1.5 As a result, while the very first bases of a rather incisive rhythmanalytical critique of modern everyday life and democratic societies were laid by Lefebvre, Foucault, and Barthes, a fairly substantial rhuthmological perspective began to form, comprising no less than a rhuthmic ontology (Serres and Morin), a rhuthmic doctrine of time and becoming (Foucault, Benveniste, Serres and Morin), a rhuthmic theory of knowledge (Serres and Morin), a rhuthmic conception of nature and its evolution (Serres and Morin), a rhuthmic theory of individuation and self (Barthes, Serres and Morin), a rhuthmic theory of human subjectivity (Benveniste), a rhuthmic theory of information and language (Morin and Benveniste), and, last but not least, some elements of a rhuthmic doctrine of ethics and politics (Benveniste, Barthes, Morin).

1.6 On the basis of these first conclusions, we can safely say that the 1970s witnessed the emergence of a new scientific and philosophical perspective which aimed at overcoming the limits of the systemist and structuralist paradigms, while warding off, in advance, the main weaknesses of those that would emerge over the next decade. From the rhythmological viewpoint, this perspective resolutely broke with the Platonic metric paradigm, whose diffusion during the late 19th and early 20th centuries had been so impressive (Vol. 3), and remarkably revived both the Democritean and the Aristotelian rhuthmic paradigms (Vol. 1 and 2).

2. The originality of these very first rhythmanalytical critiques and rhythmological propositions, the strength and speed of their expansion, and the sophistication of their conceptual elaboration, should have transformed them into a whole new scientific and philosophical paradigm. However we know that this did not happen.

2.1 In its greatest extension, this movement covered a period beginning in 1966, with the reissue of Benveniste’s essay on the notion of rhythm. It gained momentum in the mid-1970s, especially in 1977, with Barthes, Serres and Morin each contributing a major work, and finally reached a sort of climax with the publication in 1980 of Deleuze and Guattari’s A Thousand Plateaus and in 1982 of Meschonnic’s Critique of Rhythm.

2.2 As soon as the early 1980s, the rhythmic constellation disappeared from the heavens, as quickly as it got there. Some more works using the concept of rhythm and even sometimes elaborating further on it were published in the 1980s and 1990s by Deleuze, Meschonnic or Lefebvre, however rhythm did not become an inspiring concept shared by a large number of scientists and thinkers. The celestial conjunction of stars did not turn into a concrete and effective intellectual network. Instead, individual, difference, and eclecticism, which were seemingly opposed to each other but in fact largely interdependent, occupied the space left open.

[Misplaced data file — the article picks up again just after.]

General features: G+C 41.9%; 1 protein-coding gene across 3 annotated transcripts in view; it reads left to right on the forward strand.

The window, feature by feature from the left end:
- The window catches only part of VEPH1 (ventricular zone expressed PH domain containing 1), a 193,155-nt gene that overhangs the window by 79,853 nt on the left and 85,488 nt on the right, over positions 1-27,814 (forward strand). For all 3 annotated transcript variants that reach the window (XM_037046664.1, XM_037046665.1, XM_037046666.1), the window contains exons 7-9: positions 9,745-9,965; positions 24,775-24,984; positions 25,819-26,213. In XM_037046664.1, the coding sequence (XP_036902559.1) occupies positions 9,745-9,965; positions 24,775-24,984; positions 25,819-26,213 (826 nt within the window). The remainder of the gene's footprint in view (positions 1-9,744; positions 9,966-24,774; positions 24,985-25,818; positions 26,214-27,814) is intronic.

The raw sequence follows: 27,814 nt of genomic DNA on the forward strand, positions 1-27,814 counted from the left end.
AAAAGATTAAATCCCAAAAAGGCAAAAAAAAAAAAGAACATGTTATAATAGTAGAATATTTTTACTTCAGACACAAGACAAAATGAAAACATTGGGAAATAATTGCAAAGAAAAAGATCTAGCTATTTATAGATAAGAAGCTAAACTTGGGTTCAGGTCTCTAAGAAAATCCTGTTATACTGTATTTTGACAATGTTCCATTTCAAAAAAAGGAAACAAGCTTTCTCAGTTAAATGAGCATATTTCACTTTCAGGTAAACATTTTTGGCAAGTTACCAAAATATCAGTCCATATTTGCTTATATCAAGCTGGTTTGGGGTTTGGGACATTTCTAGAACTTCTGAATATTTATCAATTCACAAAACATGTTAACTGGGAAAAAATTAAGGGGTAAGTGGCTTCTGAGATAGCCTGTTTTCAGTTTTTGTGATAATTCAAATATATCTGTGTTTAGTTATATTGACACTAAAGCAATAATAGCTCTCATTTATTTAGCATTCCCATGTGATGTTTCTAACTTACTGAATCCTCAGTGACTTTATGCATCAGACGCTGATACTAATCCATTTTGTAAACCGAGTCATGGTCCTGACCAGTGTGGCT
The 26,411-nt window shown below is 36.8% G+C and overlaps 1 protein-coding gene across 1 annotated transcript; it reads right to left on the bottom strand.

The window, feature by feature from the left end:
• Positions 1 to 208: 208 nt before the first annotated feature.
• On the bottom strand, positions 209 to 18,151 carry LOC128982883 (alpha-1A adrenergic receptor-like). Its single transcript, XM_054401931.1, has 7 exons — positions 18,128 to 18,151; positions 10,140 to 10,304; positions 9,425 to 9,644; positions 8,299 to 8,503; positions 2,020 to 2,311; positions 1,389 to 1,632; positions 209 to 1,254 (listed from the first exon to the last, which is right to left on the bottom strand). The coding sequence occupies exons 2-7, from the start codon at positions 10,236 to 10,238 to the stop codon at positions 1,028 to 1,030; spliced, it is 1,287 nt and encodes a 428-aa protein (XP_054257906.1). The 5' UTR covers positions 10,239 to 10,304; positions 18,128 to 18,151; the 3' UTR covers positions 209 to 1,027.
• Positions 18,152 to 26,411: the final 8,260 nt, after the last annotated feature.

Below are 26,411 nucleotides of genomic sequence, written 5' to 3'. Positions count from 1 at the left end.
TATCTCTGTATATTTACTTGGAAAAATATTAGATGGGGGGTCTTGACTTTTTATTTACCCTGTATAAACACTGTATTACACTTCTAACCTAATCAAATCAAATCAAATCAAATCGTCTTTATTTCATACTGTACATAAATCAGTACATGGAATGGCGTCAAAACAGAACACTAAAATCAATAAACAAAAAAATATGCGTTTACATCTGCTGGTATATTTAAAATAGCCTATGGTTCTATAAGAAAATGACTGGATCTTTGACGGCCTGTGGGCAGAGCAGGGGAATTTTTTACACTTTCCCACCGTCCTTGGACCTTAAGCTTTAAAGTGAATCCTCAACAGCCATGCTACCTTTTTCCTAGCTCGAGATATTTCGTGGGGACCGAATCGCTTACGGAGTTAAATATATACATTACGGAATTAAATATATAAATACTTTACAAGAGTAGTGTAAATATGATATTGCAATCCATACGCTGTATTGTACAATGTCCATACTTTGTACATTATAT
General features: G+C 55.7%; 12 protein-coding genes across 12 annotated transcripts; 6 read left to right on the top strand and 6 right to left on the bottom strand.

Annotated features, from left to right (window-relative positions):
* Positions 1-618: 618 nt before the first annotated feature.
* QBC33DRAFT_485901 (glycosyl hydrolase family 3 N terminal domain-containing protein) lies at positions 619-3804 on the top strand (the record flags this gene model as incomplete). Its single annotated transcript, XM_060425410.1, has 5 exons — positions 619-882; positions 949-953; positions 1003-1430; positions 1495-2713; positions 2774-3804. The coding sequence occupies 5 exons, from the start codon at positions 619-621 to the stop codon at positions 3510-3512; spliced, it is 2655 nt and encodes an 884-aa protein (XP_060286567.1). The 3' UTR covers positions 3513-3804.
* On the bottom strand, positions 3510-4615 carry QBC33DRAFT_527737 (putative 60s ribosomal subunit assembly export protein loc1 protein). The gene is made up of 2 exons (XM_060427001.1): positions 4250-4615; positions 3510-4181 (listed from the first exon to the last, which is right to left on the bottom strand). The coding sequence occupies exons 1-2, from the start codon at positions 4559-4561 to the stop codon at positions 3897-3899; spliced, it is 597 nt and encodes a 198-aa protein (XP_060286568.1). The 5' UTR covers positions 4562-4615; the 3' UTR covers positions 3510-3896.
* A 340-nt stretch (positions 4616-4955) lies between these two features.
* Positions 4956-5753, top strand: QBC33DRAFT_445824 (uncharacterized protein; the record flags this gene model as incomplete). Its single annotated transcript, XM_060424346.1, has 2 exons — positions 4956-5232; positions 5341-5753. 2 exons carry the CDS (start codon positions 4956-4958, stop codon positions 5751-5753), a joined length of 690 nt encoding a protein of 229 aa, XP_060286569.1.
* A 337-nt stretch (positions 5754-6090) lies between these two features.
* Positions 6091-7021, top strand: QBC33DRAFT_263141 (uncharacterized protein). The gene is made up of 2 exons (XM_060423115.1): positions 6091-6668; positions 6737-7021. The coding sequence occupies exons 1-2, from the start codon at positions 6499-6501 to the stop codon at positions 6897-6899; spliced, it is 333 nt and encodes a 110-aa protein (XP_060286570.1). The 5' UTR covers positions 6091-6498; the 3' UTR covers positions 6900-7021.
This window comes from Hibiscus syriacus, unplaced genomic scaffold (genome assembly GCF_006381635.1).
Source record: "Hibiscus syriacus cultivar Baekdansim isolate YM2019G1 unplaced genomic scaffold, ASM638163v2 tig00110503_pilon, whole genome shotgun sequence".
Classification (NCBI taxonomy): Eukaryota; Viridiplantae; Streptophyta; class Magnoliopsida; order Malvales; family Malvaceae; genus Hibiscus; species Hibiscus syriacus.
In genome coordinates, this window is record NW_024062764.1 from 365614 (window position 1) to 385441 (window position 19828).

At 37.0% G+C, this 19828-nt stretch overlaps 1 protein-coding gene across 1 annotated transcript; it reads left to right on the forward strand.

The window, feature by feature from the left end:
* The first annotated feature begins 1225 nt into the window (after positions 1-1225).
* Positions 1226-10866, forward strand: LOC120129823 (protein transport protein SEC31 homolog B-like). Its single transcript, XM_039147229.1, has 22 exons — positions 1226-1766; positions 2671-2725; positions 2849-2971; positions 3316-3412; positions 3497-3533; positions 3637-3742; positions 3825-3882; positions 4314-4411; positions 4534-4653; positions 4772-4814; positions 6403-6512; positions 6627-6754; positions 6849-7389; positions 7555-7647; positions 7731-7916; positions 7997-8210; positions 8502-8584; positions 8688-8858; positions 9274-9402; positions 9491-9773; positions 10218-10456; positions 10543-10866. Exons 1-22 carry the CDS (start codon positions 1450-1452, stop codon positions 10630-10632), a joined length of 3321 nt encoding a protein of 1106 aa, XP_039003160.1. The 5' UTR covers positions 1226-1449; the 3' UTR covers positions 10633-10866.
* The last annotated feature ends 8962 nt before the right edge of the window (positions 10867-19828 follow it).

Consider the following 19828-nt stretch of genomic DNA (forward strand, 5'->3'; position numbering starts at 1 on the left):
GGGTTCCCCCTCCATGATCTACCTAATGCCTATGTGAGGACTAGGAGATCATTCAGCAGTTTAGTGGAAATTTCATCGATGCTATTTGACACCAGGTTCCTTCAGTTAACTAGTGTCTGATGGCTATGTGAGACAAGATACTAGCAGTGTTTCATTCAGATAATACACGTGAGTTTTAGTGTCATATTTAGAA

2.3 At the end of the 1990s and in the early 2000s, rhythm began to attract attention again. The number of works addressing the question or using the concept as a descriptive or critical tool started to grow with a noticeable acceleration in the 2010s. Since then, a large number of rhythmanalytical studies have been carried out in geography, history, sociology, cultural studies, art studies, architecture, urban planning, management, science of education, and more, while a growing number of artists and performers embarked on rhythmic experiments hybridizing uses drawn from cultural studies, social sciences and music. Simultaneously, rhythmology has also witnessed some progress with a few studies concerning the history of the notion of rhythm as well as some discussions aimed at better elaborating the concept itself.

2.4 Now that individualism, differentialism and eclecticism have partly receded, the time for a reemergence of a rhythmic perspective may have arrived. Indeed, the former had been developed in the 1980s as theoretical war machines against the previous holistic perspectives but had quickly become, some enthusiastically, others more indirectly, akin to the fast-rising neoliberal order. By contrast, the rhythmic paradigm seems much more adequate to and critical of the fluid world we entered at the end of the 1990s than the previous ones. Recent rhythmanalytical studies, which prolonged the initial impulses provided by Lefebvre and Foucault, have already produced significant results, and we certainly may expect more progress from a rhuthmic extension of the concept of rhythm, comparable to that which occurred in the late 1970s and early 1980s.

3. Such a reemergence can only succeed, however, if it manages to overcome some of the weaknesses of the 1970s constellation and of its subsequent avatars. Indeed, if we are to take these contributions to our own account and adapt them to our world, we must understand the main reasons for which, despite the successes they have been able to meet individually, they have failed to collectively change the intellectual landscape of their time and to effectively oppose the other paradigms that have finally imposed themselves.

3.1 Most obvious among these is the absence of direct confrontation or debate among the various members of the constellation. Although they belonged to the same intellectual milieu, sometimes knew each other quite well, shared the same point of view on politics and especially on the revolt of 1968, and sometimes worked in the same academic institutions, the rhythm never became a subject clearly thematized and discussed for itself among them. This is certainly one of the first thing that could be improved nowadays, despite the rareness of academic institutions interested in rhythm.